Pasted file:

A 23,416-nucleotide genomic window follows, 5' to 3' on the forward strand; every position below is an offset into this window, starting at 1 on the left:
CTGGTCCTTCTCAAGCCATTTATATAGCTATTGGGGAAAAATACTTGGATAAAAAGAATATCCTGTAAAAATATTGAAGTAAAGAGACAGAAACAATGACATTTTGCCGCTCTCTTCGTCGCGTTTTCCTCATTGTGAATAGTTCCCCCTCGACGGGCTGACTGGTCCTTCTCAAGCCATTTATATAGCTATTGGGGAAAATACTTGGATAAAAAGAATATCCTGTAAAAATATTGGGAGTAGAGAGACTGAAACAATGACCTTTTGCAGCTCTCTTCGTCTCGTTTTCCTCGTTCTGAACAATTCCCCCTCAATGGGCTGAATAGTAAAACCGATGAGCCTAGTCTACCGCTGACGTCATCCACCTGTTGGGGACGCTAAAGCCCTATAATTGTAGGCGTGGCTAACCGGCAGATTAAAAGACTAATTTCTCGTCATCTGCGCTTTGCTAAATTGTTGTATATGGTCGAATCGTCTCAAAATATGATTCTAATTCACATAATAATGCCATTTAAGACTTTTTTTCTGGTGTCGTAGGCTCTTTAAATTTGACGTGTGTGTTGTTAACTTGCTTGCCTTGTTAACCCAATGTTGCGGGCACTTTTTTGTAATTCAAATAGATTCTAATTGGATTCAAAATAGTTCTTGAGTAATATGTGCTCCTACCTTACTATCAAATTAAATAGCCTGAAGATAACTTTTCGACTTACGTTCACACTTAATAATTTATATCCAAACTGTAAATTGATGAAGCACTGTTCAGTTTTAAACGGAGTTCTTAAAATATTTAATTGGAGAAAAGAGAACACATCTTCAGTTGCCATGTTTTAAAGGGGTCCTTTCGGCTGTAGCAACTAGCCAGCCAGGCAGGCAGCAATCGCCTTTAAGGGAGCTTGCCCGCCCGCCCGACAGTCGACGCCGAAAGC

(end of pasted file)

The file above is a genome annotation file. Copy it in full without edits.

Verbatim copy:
A 23,416-nucleotide genomic window follows, 5' to 3' on the forward strand; every position below is an offset into this window, starting at 1 on the left:
CTGGTCCTTCTCAAGCCATTTATATAGCTATTGGGGAAAAATACTTGGATAAAAAGAATATCCTGTAAAAATATTGAAGTAAAGAGACAGAAACAATGACATTTTGCCGCTCTCTTCGTCGCGTTTTCCTCATTGTGAATAGTTCCCCCTCGACGGGCTGACTGGTCCTTCTCAAGCCATTTATATAGCTATTGGGGAAAATACTTGGATAAAAAGAATATCCTGTAAAAATATTGGGAGTAGAGAGACTGAAACAATGACCTTTTGCAGCTCTCTTCGTCTCGTTTTCCTCGTTCTGAACAATTCCCCCTCAATGGGCTGAATAGTAAAACCGATGAGCCTAGTCTACCGCTGACGTCATCCACCTGTTGGGGACGCTAAAGCCCTATAATTGTAGGCGTGGCTAACCGGCAGATTAAAAGACTAATTTCTCGTCATCTGCGCTTTGCTAAATTGTTGTATATGGTCGAATCGTCTCAAAATATGATTCTAATTCACATAATAATGCCATTTAAGACTTTTTTTCTGGTGTCGTAGGCTCTTTAAATTTGACGTGTGTGTTGTTAACTTGCTTGCCTTGTTAACCCAATGTTGCGGGCACTTTTTTGTAATTCAAATAGATTCTAATTGGATTCAAAATAGTTCTTGAGTAATATGTGCTCCTACCTTACTATCAAATTAAATAGCCTGAAGATAACTTTTCGACTTACGTTCACACTTAATAATTTATATCCAAACTGTAAATTGATGAAGCACTGTTCAGTTTTAAACGGAGTTCTTAAAATATTTAATTGGAGAAAAGAGAACACATCTTCAGTTGCCATGTTTTAAAGGGGTCCTTTCGGCTGTAGCAACTAGCCAGCCAGGCAGGCAGCAATCGCCTTTAAGGGAGCTTGCCCGCCCGCCCGACAGTCGACGCCGAAAGC